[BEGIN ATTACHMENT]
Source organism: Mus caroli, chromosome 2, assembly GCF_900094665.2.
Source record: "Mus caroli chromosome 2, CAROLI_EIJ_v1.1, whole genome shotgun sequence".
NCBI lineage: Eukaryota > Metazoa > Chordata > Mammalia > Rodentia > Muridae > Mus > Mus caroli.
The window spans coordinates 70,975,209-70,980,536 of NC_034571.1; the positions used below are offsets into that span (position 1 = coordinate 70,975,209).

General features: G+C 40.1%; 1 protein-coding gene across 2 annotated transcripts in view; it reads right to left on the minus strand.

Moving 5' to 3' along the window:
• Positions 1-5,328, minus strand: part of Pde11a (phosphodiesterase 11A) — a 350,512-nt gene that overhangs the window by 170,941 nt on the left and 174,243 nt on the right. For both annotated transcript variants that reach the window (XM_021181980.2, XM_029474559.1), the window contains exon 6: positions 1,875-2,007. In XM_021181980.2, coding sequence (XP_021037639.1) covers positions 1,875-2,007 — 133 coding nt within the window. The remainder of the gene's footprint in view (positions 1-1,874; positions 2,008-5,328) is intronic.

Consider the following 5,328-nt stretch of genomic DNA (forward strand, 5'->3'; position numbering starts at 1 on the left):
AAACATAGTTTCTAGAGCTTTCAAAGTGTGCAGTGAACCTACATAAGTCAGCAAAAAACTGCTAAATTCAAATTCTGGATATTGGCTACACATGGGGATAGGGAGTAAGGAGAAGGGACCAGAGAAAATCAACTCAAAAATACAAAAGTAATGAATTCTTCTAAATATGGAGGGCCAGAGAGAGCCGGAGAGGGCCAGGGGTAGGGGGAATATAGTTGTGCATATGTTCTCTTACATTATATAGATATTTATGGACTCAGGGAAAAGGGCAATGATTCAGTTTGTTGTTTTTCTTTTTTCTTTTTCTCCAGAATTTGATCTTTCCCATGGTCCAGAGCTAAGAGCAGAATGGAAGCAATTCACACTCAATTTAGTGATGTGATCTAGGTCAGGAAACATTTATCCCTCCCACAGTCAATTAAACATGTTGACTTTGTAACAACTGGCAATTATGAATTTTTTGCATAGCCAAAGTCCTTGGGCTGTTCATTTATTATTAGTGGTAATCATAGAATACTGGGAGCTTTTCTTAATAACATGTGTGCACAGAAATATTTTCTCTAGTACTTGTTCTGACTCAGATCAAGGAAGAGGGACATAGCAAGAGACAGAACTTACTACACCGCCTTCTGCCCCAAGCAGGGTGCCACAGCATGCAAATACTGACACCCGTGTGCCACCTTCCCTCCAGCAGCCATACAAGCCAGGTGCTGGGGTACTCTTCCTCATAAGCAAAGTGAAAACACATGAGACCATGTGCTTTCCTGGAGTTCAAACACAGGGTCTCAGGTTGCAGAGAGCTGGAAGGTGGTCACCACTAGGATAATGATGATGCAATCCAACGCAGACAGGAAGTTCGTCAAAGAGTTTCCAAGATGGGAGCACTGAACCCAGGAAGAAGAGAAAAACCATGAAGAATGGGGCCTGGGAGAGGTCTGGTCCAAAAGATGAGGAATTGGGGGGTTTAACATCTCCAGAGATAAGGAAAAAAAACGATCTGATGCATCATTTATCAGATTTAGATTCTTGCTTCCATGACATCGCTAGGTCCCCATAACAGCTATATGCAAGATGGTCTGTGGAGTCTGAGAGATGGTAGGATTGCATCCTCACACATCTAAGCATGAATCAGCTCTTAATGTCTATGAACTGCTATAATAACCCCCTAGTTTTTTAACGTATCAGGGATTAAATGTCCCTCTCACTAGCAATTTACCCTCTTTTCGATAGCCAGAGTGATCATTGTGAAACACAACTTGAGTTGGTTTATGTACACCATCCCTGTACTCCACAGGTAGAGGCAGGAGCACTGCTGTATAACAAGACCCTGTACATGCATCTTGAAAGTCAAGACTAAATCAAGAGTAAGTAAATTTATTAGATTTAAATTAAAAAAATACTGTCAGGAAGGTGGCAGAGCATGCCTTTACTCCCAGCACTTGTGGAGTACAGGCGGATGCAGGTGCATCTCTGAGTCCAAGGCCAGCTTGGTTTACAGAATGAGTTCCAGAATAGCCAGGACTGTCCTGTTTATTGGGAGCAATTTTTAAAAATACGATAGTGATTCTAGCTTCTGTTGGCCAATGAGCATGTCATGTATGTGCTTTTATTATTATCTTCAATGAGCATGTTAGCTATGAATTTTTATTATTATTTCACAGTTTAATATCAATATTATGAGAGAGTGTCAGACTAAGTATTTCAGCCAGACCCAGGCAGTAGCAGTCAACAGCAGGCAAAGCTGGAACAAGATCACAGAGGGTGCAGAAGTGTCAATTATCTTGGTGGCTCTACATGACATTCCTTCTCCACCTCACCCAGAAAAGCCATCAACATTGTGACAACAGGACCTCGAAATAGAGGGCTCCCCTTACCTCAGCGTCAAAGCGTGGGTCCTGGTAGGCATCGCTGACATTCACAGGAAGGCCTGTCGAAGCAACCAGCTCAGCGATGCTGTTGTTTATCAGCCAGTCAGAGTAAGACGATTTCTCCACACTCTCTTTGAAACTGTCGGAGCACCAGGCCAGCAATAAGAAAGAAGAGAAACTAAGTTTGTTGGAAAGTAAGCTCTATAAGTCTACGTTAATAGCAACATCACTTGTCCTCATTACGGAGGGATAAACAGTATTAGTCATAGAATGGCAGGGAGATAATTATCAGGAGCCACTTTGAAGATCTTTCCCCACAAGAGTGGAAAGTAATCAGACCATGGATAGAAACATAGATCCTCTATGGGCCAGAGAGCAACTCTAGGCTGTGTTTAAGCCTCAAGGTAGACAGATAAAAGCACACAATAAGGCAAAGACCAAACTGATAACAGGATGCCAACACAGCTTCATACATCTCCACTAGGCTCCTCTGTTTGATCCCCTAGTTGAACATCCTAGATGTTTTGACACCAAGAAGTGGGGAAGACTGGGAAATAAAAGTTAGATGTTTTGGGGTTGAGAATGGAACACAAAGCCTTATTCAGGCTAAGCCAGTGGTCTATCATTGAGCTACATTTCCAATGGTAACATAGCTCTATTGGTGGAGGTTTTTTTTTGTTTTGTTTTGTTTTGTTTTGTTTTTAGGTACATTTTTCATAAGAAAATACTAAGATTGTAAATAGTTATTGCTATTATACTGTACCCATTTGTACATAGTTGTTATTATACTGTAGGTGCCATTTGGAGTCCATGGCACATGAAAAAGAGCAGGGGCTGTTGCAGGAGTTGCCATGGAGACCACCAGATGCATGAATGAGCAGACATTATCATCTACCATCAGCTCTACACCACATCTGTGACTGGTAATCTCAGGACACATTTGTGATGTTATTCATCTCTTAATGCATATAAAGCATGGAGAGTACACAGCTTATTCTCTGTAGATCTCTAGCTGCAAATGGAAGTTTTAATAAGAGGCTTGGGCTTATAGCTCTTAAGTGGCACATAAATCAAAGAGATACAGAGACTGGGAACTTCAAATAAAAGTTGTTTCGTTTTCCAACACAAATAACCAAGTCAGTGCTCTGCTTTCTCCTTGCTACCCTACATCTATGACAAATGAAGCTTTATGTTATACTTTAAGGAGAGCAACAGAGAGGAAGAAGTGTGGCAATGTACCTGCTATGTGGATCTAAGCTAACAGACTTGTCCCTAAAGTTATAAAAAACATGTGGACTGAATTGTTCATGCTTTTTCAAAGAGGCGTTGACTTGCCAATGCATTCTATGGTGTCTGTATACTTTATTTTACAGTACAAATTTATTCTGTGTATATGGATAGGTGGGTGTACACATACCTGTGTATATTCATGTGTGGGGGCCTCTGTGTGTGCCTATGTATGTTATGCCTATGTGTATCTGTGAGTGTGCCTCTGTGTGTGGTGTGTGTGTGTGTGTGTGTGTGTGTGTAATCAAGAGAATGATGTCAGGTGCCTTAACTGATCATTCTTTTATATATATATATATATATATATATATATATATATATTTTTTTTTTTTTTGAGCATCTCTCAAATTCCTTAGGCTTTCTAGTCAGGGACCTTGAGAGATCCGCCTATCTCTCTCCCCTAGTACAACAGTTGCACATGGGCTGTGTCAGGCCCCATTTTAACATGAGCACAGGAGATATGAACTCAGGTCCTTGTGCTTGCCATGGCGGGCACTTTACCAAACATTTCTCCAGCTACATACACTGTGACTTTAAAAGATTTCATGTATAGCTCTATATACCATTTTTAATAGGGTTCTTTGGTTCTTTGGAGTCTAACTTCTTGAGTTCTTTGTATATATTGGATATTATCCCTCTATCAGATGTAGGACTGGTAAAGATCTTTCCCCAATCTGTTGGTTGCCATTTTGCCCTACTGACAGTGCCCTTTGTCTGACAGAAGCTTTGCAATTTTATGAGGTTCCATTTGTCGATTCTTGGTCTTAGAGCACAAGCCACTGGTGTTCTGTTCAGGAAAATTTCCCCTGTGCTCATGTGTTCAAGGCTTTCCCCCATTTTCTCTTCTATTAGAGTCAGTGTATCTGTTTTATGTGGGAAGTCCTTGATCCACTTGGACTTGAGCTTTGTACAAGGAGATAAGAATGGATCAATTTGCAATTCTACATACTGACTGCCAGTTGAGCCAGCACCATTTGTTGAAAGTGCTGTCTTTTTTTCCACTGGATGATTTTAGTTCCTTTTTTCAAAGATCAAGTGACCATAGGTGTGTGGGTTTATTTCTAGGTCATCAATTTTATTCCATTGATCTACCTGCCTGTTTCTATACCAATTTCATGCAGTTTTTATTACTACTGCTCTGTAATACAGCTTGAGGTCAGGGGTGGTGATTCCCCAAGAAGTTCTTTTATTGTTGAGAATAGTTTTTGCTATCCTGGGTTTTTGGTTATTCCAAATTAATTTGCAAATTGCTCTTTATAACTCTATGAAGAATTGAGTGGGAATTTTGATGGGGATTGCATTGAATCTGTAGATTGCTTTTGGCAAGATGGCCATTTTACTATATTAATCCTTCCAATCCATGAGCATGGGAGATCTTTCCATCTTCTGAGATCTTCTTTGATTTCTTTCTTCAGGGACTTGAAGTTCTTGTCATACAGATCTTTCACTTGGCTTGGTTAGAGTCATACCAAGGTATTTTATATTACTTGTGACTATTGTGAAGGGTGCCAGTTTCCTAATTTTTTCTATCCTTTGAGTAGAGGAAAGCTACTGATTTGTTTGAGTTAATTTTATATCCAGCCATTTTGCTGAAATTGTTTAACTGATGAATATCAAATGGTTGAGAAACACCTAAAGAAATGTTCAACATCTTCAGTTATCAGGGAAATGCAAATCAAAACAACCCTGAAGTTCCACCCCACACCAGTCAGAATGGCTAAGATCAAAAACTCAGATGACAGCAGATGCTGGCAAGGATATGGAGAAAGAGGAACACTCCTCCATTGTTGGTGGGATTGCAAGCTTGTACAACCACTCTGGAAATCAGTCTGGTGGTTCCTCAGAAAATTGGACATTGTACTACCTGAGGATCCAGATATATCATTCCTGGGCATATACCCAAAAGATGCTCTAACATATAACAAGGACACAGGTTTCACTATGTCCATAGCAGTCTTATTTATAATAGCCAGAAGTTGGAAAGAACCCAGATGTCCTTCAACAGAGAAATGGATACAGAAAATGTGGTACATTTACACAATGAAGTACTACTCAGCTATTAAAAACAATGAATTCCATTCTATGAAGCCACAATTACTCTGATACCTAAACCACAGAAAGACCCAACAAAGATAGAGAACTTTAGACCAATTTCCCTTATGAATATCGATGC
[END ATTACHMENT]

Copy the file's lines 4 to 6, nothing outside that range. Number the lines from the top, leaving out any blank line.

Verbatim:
The window spans coordinates 70,975,209-70,980,536 of NC_034571.1; the positions used below are offsets into that span (position 1 = coordinate 70,975,209).

General features: G+C 40.1%; 1 protein-coding gene across 2 annotated transcripts in view; it reads right to left on the minus strand.

Moving 5' to 3' along the window: